Study reveals that industry could increase profitability by better understanding audiences

A UK Film Council-commissioned study, carried out by Harris Interactive, has revealed that the UK population thinks more needs to be done to accurately portray women and minorities in films.

The study surveyed 4,315 people interested in film, including older women, minority ethnic groups, lesbian/gay/bisexual audiences (LGB), and C2D social classes.

The research highlights a number of stereotypes still being perpetuated in film, with older women and minorities in particular feeling marginalised.

While the study revealed that 71% of the general public claimed film has become more authentic in its portrayal of diverse groups over the last ten years, 95% of Asian and Eastern European groups, 97% of Black African/Caribbean, and 90% of LGB groups want to see more authentic portrayals of diverse audiences in film.

Seven in ten (69%) women think that film glamorises young women and older characters - especially older women - tend to be significantly under-represented.

The study also highlights the considerable commercial opportunity to be reaped if diverse groups are represented more authentically in film. 59% of Asian, 66% of Black African/Caribbean, 54% of East European and 51% of LGB audiences say they would watch more films if they felt this was the case.

While a large proportion of older women would like to see their characters ‘sexed up’ in film, other groups were keen to see their sexuality downplayed. Four-fifths (80%) of LGB individuals felt the focus on gay characters in film concentrated too much on their sexuality, while 63% of Black African/Caribbean people (63%) felt that their characters were portrayed as overly sexual in film.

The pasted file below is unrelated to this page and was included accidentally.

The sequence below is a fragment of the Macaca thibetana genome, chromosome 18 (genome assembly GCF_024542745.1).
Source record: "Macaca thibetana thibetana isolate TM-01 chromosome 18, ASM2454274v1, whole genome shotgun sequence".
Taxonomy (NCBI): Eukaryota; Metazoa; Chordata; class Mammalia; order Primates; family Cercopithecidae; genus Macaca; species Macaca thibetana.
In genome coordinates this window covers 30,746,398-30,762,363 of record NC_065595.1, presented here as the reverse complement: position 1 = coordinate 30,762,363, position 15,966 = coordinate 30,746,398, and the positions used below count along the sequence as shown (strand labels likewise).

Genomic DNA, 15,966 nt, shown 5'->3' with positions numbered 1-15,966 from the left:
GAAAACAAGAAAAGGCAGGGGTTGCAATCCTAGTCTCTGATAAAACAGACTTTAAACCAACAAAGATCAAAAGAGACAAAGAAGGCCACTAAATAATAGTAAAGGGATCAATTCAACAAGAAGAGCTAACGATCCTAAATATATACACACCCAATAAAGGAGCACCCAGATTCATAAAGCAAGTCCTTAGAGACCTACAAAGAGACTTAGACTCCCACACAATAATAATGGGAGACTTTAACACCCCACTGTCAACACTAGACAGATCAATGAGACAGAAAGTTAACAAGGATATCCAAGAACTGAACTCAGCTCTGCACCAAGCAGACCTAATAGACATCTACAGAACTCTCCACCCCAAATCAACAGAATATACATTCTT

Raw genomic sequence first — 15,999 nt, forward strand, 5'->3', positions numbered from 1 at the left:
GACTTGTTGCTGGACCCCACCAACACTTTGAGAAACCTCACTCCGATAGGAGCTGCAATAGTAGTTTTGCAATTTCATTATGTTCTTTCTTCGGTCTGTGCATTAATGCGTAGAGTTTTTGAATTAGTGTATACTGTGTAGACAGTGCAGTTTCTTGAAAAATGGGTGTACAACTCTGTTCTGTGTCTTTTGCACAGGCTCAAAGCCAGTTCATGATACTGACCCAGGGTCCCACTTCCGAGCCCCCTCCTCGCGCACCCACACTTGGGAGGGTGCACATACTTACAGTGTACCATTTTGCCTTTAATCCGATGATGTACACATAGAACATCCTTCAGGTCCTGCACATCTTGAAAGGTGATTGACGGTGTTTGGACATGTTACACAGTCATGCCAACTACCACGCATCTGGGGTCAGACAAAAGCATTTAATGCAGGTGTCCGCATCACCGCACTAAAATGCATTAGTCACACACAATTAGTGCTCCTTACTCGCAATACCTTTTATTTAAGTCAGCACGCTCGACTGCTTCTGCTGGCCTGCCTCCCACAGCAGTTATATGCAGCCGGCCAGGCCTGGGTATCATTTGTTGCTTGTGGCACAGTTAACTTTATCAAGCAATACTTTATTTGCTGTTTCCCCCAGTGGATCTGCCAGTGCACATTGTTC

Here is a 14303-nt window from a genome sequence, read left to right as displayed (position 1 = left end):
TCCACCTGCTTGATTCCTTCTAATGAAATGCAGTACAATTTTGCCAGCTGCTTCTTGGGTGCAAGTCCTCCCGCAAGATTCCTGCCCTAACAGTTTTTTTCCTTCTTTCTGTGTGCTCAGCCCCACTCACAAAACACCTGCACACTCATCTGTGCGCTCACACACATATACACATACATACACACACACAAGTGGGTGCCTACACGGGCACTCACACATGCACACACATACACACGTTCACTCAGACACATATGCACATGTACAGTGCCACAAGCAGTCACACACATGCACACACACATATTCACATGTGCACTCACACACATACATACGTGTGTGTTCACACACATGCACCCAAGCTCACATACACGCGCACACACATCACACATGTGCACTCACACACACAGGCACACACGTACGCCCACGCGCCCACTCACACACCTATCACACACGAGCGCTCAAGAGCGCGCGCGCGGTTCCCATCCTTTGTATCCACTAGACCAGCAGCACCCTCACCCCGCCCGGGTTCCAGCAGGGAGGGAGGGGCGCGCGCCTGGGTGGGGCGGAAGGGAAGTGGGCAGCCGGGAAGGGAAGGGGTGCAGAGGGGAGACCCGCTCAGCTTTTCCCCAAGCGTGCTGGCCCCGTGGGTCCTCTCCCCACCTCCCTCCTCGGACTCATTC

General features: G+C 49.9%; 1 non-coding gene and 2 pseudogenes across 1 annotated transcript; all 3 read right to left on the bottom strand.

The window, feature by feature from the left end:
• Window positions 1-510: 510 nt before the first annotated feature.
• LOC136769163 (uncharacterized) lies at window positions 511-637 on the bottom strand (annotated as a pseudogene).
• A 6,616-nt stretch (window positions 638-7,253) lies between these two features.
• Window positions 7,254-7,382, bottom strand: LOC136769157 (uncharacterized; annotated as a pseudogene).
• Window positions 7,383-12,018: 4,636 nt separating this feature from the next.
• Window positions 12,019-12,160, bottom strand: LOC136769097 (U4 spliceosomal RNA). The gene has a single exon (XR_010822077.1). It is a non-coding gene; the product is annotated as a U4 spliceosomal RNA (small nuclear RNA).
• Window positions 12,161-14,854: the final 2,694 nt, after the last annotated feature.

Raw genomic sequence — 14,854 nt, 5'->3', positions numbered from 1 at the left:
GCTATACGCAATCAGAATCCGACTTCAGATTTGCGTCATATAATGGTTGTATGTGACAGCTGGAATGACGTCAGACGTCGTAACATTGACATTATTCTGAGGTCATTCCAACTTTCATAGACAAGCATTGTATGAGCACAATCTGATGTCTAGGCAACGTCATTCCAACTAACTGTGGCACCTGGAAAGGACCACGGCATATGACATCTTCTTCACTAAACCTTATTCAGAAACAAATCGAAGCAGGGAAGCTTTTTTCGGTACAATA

The research also touches on other negative stereotypes communicated in film, with a majority (80%) of Black African/Caribbean individuals believing they are too often characterised as drug dealers.

74% of Asian respondents believe that Asian religious culture is not reflected authentically, while 50% of the C2D social grade individuals said that that films telling stories of their lives are too often depressing.

Respondents recognised film as a powerful medium with almost seven in ten people (69%) believing film has the power to tell stories that educate people about real life events.

The study also revealed that minority groups visit the cinema more regularly than the general public with 67% of Asian and Eastern European groups, and 56% of Black African/Caribbean individuals and 55% of LGB respondents attending on a monthly basis, compared to only 31% of the general public.

Mary FitzPatrick, Head of Diversity at the UK Film Council, the key sponsor of the research, said: “Film remains one of the most popular pastimes for people in the UK and this research highlights the often overlooked views, opinions and needs of the diverse groups that make up an important part of the film industry’s audience.

Film has the ability to change behaviour and shift opinion, so we in the Industry all have a responsibility to ensure that these findings are not ignored.

The figures speak for themselves in demonstrating there is a real opportunity for the industry to more accurately portray these groups in film. This research will form an important part of the UK Film Council’s legacy and will help make a powerful and dynamic change to the way in which diverse groups are portrayed in film going forward”.

Diversity is hosting a discussion on the study’s findings at BAFTA this afternoon, hosted by Jenny Eclair.

The study is the last major contribution of Diversity, which will not continue in its current form at the BFI-UKFC merger.